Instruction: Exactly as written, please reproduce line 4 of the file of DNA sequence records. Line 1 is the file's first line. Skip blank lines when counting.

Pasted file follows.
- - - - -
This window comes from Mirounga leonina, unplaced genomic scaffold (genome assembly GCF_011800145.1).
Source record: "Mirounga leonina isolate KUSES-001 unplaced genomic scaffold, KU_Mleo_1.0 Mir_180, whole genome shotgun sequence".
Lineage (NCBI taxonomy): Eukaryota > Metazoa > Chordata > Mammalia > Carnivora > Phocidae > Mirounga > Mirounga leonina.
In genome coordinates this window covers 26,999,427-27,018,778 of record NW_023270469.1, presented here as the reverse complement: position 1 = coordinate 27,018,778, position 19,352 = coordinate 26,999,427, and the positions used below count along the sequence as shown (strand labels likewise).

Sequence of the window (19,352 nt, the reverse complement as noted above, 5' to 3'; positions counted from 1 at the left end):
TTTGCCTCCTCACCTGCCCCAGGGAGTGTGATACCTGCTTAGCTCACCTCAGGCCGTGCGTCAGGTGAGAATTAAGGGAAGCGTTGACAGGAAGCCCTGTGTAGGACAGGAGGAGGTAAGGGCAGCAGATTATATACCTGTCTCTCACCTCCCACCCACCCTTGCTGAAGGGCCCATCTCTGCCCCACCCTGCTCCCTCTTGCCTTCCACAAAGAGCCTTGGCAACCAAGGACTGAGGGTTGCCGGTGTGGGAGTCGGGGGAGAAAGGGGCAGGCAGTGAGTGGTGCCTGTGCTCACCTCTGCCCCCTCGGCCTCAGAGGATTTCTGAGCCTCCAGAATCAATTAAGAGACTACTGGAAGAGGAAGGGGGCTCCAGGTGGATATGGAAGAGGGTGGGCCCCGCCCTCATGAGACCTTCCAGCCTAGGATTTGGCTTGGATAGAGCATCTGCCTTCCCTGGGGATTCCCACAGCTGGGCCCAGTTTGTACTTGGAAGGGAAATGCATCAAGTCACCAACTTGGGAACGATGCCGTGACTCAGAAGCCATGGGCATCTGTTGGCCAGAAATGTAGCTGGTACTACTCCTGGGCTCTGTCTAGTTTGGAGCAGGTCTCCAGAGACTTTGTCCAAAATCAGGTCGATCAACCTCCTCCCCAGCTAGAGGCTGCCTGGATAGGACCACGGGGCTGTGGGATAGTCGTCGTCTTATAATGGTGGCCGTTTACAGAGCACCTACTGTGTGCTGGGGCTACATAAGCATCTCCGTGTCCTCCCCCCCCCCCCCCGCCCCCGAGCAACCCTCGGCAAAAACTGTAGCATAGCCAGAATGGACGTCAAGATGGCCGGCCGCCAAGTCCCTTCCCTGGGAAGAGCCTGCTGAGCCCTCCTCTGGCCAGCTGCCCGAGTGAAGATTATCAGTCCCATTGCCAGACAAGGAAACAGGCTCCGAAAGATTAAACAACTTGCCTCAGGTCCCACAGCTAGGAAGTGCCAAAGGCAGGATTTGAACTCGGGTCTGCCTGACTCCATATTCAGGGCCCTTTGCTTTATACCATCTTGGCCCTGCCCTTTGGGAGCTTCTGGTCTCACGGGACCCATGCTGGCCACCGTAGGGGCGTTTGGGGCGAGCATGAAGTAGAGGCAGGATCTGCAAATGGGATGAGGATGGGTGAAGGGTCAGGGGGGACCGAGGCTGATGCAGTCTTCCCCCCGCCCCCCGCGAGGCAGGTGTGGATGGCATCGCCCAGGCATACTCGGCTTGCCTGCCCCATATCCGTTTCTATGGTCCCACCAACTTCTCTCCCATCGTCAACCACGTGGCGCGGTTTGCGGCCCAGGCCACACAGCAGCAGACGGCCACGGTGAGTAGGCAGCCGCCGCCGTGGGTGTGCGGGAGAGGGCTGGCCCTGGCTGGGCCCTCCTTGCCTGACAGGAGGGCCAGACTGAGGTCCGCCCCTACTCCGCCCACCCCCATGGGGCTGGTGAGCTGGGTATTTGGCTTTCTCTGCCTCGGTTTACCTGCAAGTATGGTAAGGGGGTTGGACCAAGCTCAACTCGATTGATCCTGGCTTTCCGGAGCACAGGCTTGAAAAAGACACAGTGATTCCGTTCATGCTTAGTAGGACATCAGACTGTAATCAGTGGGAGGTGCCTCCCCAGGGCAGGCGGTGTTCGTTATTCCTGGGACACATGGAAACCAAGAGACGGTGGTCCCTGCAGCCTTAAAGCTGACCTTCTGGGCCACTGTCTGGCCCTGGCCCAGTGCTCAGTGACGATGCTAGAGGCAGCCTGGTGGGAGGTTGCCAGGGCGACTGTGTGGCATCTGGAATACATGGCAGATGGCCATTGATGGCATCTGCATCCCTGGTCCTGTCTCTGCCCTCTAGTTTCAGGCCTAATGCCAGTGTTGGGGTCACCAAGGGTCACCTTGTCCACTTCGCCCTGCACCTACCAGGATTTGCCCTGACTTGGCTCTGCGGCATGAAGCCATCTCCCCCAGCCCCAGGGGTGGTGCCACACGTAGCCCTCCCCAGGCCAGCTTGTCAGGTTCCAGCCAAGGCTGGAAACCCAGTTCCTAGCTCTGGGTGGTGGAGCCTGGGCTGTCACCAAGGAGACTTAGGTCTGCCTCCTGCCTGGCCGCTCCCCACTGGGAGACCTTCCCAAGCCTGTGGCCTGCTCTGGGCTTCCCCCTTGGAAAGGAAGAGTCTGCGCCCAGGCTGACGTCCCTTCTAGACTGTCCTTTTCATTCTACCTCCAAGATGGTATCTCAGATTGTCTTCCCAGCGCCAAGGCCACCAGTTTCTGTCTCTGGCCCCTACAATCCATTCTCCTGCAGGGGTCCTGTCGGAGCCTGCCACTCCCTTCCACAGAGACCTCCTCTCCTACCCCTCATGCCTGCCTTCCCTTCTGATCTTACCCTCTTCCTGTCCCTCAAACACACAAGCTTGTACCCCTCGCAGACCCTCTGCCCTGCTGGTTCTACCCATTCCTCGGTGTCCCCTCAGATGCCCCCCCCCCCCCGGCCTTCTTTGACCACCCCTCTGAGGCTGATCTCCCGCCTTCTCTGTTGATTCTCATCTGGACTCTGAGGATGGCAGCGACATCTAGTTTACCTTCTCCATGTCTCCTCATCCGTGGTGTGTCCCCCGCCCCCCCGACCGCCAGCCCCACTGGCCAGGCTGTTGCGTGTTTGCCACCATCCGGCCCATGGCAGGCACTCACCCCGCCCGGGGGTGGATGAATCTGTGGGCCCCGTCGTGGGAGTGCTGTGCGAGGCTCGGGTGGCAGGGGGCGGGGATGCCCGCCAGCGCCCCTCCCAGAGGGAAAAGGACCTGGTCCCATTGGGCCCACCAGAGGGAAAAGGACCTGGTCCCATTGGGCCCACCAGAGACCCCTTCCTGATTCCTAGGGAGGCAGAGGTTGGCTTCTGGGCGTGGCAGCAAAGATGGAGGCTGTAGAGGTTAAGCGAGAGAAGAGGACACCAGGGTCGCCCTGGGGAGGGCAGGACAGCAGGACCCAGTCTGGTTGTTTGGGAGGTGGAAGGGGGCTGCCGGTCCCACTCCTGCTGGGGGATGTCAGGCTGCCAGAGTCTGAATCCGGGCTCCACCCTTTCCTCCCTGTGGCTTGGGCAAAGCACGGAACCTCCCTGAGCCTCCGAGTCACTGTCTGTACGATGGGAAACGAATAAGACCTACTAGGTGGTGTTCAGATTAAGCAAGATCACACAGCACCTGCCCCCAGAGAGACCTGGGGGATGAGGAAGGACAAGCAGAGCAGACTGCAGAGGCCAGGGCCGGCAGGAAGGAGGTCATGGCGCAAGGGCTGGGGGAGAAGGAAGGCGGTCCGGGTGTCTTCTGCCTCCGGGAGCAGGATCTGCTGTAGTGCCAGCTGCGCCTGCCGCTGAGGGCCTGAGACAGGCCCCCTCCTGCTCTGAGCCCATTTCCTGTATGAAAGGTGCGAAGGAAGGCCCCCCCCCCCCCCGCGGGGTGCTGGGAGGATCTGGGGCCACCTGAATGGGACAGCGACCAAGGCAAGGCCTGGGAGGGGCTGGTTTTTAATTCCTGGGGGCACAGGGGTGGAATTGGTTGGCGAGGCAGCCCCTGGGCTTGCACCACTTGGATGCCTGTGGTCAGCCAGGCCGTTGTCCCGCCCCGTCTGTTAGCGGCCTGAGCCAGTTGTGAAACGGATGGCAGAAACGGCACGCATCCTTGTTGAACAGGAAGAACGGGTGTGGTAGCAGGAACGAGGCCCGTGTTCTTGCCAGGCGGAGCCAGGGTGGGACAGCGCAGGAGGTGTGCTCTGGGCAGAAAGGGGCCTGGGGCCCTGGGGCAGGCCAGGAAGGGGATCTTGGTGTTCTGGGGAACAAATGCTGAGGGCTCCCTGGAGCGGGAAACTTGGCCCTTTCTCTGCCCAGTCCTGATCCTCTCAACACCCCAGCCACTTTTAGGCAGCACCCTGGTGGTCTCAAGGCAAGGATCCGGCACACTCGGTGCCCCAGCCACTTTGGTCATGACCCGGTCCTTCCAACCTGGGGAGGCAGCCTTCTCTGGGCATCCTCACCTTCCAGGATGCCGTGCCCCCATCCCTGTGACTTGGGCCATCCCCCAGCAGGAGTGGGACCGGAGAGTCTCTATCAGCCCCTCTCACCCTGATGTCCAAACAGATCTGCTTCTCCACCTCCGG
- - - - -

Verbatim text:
In genome coordinates this window covers 26,999,427-27,018,778 of record NW_023270469.1, presented here as the reverse complement: position 1 = coordinate 27,018,778, position 19,352 = coordinate 26,999,427, and the positions used below count along the sequence as shown (strand labels likewise).